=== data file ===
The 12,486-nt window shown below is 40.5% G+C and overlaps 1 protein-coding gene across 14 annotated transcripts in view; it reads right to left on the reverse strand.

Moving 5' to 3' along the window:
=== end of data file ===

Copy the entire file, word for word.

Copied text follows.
The 12,486-nt window shown below is 40.5% G+C and overlaps 1 protein-coding gene across 14 annotated transcripts in view; it reads right to left on the reverse strand.

Moving 5' to 3' along the window: